NetNeutrality in NL

The pending parliamentary debate in the Netherlands on how to frame “netneutrality” in law has led to interesting reactions. Vodafone topped the bill with heavy handed statements (ISP’s must be able to install copyright filters, block sites and applications, Vodafone will fight this type of legislation at EU-level) ¬†that immediately led to “Vodafone is EVIL” reactions.

The old mantra of “telco must be able to get a negotiation position to force application providers like Google to pay for the use of expensive pipes” is repeated again and again. Which is not only a financially silly statement (subscribers pay enough to cover costs and profit, application providers pay already for the bandwidth and dataflow they cause, the cashflow of application providers is way too small compared to telco’s), but in other sectors this would be considered extortion. Like trying to force electrical appliance makers to pay extra to the grid owners because they cause so much electrical traffic.

In Parliament a rift is seen between the proponents of uncompromised net-neutrality provisions (nothing else is allowed) and proponents of net-neutrality with the possibility to differentiate to get a wider range of options (cheaper) for consumers. For instance for someone who does not want to use VOIP over Internet on mobile devices, only wants to use it to check mail, surf the web, do social media.

Unfortunately this has become a partisan issue which may hurt the progress of practical lawmaking that gets us forward.

So here is my solution to bridge that gap:

  • Enforce that unfiltered open full net-neutral Internet access is always offered for every offered combination of speed and data cap (if applicable), by every provider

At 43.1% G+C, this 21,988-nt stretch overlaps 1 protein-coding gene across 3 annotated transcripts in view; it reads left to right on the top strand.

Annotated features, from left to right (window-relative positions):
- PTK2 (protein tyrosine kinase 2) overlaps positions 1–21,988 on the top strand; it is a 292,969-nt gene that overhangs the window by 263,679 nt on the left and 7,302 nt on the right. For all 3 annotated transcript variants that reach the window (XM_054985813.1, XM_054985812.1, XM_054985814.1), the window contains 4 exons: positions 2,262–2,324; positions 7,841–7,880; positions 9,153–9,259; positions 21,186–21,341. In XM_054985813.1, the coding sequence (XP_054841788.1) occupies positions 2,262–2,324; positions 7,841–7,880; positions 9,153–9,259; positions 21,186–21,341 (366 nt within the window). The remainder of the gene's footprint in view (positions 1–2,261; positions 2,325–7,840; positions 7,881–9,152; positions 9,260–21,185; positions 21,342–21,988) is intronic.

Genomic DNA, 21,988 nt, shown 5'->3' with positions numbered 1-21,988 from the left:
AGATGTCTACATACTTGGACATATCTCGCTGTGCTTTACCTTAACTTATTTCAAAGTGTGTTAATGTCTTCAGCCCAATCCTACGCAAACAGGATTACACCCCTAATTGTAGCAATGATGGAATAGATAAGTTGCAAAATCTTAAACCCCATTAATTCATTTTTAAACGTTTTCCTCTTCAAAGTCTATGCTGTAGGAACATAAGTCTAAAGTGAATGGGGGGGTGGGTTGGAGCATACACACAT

• Allow the provider to differentiate from that standard, by blocking certain types of applications (like VOIP)
  • Forbid protectionist differentiation where one or a specific list of applications (brands) is blocked to keep a more profitable applications alive

The standard unabridged access may be more expensive, but the transparancy on pricing and comparison between differentiated packages (provided there is enough competition) will keep everybody in check.

 

 

About Herman

Herman Wagter writes on Dadamotive about facts and figures behind issues that interest him. His work as interim manager and consultant has involved him directly in the impact of hyperconnectivity and sustainability on society. As an independent agent and "mobile warrior" he has experienced the pro's and con's of how organizations and projects can be structured, and what the effects on the final result can be. In his opinion we are entering an era of profound change, driven by these fundamental forces. Following the trends, discovering the fun and debunking the half-truths is a passion he likes to share with others.
Posted in: Hyperconnectivity.